WTF?!! They were doing renovations there and the noise! I can't even describe my horror and disappointment when I came face to face with it. The scaffolding and false front plus the construction noise inside the entrance that sounded clear as a bell on the sidewalk all bothered me so much that we just walked away. Maybe on my next visit to NYC? I did get to see this in person though:

I was happy.

Monday, October 11, 2010

Chasing Perfect by Susan Mallery

Welcome to Fool’s Gold, California, a charming community in the foothills of the Sierra Nevada. There’s lots to do and plenty of people to meet, especially women. Because there’s just one tiny problem in Fool’s Gold: the men don’t seem to stick around. Maybe it’s the lure of big-city life, or maybe it’s plain old bad luck, but regardless of the reason, the problem has to be fixed, fast. And Charity Jones may be just the city planner to do it.
Charity’s nomadic childhood has left her itching to settle down, and she immediately falls in love with all the storybook town has to offer — everything, that is, except its sexiest and most famous resident, former world-class cyclist Josh Golden. With her long list of romantic disasters, she’s not about to take a chance on another bad boy, even if everyone else thinks he’s perfect just the way he is. But maybe that’s just what he needs — someone who knows the value of his flaws. Someone who knows that he’s just chasing perfect.

My thoughts:
I was looking for a comfort read. Something to cleanse my palate after having just read Catching Fire by Suzanne Collins. I found just what I was looking for in Chasing Perfect. Charity wasn’t the only one to fall in love with the town of Fool’s Gold. This town is charming and chock full of wonderful characters. People I would like to be friends with in real life. There are secrets that unfold that give the story some interesting twists and turns. The only part of the story I didn’t particularly care for was the subplot regarding the missing state funds only because it wasn’t well developed and really didn’t add to the story line. All in all, it was a quick enjoyable read.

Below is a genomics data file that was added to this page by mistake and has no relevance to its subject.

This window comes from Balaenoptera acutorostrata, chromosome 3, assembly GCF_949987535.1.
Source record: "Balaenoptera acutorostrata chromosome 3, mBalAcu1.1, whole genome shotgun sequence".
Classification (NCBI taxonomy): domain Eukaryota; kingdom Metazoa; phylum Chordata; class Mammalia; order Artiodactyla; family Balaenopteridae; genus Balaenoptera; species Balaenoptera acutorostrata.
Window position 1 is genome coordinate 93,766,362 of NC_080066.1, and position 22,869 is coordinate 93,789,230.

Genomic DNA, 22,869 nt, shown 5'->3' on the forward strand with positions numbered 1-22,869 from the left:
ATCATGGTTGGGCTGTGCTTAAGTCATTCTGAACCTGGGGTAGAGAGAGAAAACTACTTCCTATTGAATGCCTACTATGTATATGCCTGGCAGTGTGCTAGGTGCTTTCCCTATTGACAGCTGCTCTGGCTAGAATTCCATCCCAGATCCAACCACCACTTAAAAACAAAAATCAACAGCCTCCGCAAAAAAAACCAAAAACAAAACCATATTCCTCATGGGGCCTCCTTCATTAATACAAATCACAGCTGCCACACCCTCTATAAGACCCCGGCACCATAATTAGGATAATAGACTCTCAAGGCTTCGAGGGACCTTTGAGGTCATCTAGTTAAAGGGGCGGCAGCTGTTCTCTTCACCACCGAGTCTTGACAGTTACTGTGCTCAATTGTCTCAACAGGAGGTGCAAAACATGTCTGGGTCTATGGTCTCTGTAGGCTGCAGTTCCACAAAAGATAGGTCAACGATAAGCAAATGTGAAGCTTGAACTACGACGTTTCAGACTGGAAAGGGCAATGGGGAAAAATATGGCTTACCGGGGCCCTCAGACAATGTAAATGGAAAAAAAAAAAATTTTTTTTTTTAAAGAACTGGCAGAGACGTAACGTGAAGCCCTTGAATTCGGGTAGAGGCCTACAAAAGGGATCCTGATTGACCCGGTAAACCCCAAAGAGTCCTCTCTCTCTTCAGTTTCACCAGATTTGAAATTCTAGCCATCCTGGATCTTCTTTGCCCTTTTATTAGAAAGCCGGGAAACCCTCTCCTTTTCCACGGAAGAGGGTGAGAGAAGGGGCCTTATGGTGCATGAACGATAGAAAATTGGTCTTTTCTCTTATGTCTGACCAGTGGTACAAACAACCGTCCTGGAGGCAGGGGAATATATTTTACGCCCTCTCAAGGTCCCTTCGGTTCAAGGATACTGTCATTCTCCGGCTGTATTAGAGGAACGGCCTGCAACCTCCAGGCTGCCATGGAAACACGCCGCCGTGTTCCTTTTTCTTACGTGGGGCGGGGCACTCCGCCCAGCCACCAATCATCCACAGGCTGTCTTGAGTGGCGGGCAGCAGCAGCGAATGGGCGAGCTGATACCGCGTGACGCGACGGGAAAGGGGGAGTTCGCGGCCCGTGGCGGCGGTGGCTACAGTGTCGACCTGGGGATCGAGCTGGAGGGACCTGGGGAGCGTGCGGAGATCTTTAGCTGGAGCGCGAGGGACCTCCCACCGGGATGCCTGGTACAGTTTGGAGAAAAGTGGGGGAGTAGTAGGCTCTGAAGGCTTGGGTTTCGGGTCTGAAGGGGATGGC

Chasing Perfect is the first book in the Fool’s Gold series. There is also Almost Perfect (Liz and Ethan’s story) and Finding Perfect (Pia and Raoul’s story).

Saturday, October 9, 2010

NYCC 2010

One day down and two to go! More pictures will be forthcoming, I promise. We have had an awesome (but exhausting) day and not long ago, I downed a glass of Harp Lager on an empty stomach...I think it's past my bedtime. Here's some more pictures though:

(This is the literary section part of the main floor.)

(Part of the Penguin Group display.)

(Here's my copy of Acheron which the lovely Sherrilyn Kenyon signed for me today. Woot!)

And last but not least:

(We really need to bring home a bobblehead of Dr. Mrs. the Monarch so The Monarch doesn't get lonely while he stares. Look Jen, he's shaking his fist at me!)

Tuesday, October 5, 2010

Three Days and Counting

There's just three days left until NYCC! I can hardly believe it's this weekend when for so long it seemed so far away. I've got a stack of books all ready to be signed, so many in fact that I'm going to feel like a bag lady while I haul them to the Javits Center. I am optimistically planning to post pics during the con but since that's not likely to happen, I will promise that I'll post them after I get home. I'll also be meeting up with Jen from Not Now...I'm Reading! while I'm there. Book blogger meetup! NYC here I come!